What makes matters worse, is the long days are punctuated with hours of inactivity. Christian Baidoo, a reporter at Skyy for four years, says many of the station’s challenges are technological.

[pullquote]Despite these challenges, many of the reporters at Skyy say they love what they do.[/pullquote]

“The computers are old computers, they break down. We always have to back up files because we always have to format the computers because they give us problems. As I sit here now, I have two bulletins to do: I have the four o’clock news – that is for radio, but for the television news at six, our editing suite is broken down. We are waiting for them to fix it and we have from now until six to get all the stories done. That is one major challenge: I’m here, I’m ready to work, but because the editing suite is broken down there is no other option but wait.”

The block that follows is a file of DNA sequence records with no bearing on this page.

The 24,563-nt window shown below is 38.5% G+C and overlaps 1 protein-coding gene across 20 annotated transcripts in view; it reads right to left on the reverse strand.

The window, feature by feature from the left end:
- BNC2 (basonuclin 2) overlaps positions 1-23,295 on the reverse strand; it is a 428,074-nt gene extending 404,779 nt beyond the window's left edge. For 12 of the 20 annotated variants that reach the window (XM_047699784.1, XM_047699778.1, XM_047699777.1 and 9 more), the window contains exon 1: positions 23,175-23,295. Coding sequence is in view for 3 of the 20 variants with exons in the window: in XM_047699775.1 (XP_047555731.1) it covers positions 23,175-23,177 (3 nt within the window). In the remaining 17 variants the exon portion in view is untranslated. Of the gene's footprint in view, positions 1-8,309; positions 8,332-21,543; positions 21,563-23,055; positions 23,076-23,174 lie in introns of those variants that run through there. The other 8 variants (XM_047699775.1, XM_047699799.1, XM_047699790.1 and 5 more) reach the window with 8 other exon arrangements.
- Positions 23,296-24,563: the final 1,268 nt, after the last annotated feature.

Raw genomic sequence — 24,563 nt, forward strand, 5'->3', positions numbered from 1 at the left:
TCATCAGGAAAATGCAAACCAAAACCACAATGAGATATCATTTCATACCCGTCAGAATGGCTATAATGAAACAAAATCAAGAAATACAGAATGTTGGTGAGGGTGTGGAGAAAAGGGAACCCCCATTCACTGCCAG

Baidoo also points out a problem with the sole company vehicle not always being readily available for the news. The lack of internet access is also a problem. Baidoo sites as an example working on a story and needing to convert miles to kilometres for clarity. Without working Internet, he laments he couldn’t be accurate in his reporting.

Despite these challenges, many of the reporters at Skyy say they love what they do.

“I’ve always dreamed of being a journalist,” says Eric Gyetuah, who is doing his national service.

“With the little experience I’ve gotten in the past five months, I think I like it,” he says. Like all of the other interns, he isn’t paid a wage.

Eric Gyetuah conducts an interview for Skyy in Sekondi

Leticia Esi Anaman, a practicum student, became a journalist to give back to her community. “We have people in my area who need someone to reach out to them. I thought if we get someone who is a journalist in my area, that person can [speak] out with their views and what they need.”